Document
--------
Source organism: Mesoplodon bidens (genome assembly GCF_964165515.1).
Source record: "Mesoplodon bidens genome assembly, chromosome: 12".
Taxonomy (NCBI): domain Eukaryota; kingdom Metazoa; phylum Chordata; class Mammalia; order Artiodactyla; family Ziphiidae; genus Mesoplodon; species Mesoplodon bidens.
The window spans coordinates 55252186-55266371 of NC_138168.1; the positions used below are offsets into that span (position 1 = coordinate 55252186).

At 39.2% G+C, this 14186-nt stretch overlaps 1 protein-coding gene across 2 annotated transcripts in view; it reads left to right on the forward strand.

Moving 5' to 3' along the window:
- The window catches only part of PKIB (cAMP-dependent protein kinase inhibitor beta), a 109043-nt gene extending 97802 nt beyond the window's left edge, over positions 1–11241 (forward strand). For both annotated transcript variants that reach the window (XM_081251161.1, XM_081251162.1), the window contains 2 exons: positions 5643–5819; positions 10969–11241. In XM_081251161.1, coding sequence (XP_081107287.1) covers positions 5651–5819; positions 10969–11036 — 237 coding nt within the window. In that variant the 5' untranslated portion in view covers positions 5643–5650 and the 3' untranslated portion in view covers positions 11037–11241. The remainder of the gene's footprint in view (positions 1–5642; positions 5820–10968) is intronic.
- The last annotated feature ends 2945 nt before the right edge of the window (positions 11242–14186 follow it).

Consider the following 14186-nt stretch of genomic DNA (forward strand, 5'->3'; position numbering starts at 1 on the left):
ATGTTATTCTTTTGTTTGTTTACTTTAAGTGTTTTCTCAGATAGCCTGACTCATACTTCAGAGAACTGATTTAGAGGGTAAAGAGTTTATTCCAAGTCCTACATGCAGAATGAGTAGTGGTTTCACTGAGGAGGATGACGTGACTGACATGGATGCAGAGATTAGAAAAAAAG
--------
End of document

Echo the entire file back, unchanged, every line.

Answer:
Source organism: Mesoplodon bidens (genome assembly GCF_964165515.1).
Source record: "Mesoplodon bidens genome assembly, chromosome: 12".
Taxonomy (NCBI): domain Eukaryota; kingdom Metazoa; phylum Chordata; class Mammalia; order Artiodactyla; family Ziphiidae; genus Mesoplodon; species Mesoplodon bidens.
The window spans coordinates 55252186-55266371 of NC_138168.1; the positions used below are offsets into that span (position 1 = coordinate 55252186).

At 39.2% G+C, this 14186-nt stretch overlaps 1 protein-coding gene across 2 annotated transcripts in view; it reads left to right on the forward strand.

Moving 5' to 3' along the window:
- The window catches only part of PKIB (cAMP-dependent protein kinase inhibitor beta), a 109043-nt gene extending 97802 nt beyond the window's left edge, over positions 1–11241 (forward strand). For both annotated transcript variants that reach the window (XM_081251161.1, XM_081251162.1), the window contains 2 exons: positions 5643–5819; positions 10969–11241. In XM_081251161.1, coding sequence (XP_081107287.1) covers positions 5651–5819; positions 10969–11036 — 237 coding nt within the window. In that variant the 5' untranslated portion in view covers positions 5643–5650 and the 3' untranslated portion in view covers positions 11037–11241. The remainder of the gene's footprint in view (positions 1–5642; positions 5820–10968) is intronic.
- The last annotated feature ends 2945 nt before the right edge of the window (positions 11242–14186 follow it).

Consider the following 14186-nt stretch of genomic DNA (forward strand, 5'->3'; position numbering starts at 1 on the left):
ATGTTATTCTTTTGTTTGTTTACTTTAAGTGTTTTCTCAGATAGCCTGACTCATACTTCAGAGAACTGATTTAGAGGGTAAAGAGTTTATTCCAAGTCCTACATGCAGAATGAGTAGTGGTTTCACTGAGGAGGATGACGTGACTGACATGGATGCAGAGATTAGAAAAAAAG